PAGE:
What ordinary people think a “blockchain” is — and the weasel term “Blockchain Technology”

What ordinary people think a “blockchain” is — and the weasel term “Blockchain Technology”

“Blockchain technology” is a buzzword to sell you old technology, but with an exciting new gloss on it.

Ordinary people project all manner of things onto the word “blockchain.” This leaves them wide-open to con men.

A disconcerting actual conversation I had in January: a well-meaning non-techie suggested that Uber — the world-famous “tech unicorn,” that’s a money-haemorrhaging minicab firm with a phone app — was an example of a decentralised system, and a model for how blockchain could succeed.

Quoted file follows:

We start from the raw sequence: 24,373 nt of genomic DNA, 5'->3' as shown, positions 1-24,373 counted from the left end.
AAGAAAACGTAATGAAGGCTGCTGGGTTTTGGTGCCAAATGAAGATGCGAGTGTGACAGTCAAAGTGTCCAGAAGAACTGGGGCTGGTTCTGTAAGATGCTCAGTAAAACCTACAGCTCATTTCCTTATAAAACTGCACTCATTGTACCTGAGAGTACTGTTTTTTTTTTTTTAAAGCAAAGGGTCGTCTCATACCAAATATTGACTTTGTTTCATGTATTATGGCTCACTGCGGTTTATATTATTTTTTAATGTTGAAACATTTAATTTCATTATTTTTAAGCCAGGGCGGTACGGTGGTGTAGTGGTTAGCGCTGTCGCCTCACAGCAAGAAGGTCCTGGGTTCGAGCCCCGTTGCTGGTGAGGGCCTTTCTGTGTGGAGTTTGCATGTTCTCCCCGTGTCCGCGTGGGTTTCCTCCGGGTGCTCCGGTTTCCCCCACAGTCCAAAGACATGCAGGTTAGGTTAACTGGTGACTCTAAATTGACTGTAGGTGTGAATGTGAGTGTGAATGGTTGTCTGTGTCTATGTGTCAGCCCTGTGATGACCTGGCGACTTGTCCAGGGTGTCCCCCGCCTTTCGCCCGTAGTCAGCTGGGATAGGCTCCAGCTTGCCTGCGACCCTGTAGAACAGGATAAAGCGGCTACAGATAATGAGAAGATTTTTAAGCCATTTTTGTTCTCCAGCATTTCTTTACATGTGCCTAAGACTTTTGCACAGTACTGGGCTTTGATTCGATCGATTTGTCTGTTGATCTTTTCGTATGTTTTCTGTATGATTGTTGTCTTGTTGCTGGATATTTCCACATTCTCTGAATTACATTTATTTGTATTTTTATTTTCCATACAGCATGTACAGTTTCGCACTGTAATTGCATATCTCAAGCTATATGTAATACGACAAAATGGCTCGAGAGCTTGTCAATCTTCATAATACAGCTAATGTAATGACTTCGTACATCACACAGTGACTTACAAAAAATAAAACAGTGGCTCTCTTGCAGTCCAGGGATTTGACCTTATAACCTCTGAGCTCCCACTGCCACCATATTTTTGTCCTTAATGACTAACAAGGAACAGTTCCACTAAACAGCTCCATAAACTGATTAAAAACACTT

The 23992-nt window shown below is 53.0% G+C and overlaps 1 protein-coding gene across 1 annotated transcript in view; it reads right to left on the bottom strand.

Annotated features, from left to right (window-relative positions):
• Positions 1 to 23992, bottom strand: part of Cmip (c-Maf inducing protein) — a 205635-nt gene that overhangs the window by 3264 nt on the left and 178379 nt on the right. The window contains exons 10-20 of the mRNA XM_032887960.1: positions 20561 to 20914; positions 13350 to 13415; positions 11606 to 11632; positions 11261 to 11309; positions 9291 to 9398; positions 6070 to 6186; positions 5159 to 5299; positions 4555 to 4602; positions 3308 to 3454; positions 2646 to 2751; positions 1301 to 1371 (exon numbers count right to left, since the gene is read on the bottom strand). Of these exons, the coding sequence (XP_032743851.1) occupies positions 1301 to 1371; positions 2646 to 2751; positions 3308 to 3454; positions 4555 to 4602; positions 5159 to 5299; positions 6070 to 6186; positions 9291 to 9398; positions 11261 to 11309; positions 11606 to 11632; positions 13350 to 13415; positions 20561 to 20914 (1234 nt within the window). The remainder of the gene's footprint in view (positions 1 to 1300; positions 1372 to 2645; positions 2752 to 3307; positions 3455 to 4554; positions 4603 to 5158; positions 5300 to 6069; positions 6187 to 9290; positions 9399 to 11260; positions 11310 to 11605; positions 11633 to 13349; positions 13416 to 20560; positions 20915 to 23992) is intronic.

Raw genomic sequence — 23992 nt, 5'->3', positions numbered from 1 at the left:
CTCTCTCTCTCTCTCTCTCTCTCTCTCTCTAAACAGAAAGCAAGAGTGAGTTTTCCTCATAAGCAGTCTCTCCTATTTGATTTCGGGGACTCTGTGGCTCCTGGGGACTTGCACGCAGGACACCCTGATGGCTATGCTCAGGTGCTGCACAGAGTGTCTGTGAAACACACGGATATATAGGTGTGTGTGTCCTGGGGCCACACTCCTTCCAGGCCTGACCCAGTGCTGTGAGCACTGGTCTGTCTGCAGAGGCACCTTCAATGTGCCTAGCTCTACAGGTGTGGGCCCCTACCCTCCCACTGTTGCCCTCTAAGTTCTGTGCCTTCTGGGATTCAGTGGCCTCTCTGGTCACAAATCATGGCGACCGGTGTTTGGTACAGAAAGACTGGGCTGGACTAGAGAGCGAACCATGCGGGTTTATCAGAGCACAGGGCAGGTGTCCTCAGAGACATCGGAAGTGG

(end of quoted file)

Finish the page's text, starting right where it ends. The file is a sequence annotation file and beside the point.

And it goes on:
I think it had never occurred to them before that systems that weren’t utterly centralised in every regard could exist.

“It’s like blockchain, because anyone can sign up to be an Uber driver!”
“Uh … anyone can sign up to be a minicab driver.”

And this was a Londoner, who would have been quite familiar with minicabs and how they work, and that the only thing Uber does differently is that you can use an app instead of phoning or going to a minicab office.

But, blockchain! Apparently.

 

 

What actually is a blockchain, then?

To be super-brief: A blockchain is a ledger you can only add new entries to — plus a “consensus mechanism” to decide who gets to add new entries. More or less.

I have a non-technical video here, and one for techies here, with diagrams and answers to the real question — “yes, but why?”

Blockchains are really simple, and the usual reaction is: “What? That’s not magical at all. How do they get all of this nonsense out of that?”

It gets weird because Bitcoin people started a bit weird. But that’s a book in itself.

What business really wants from “blockchain”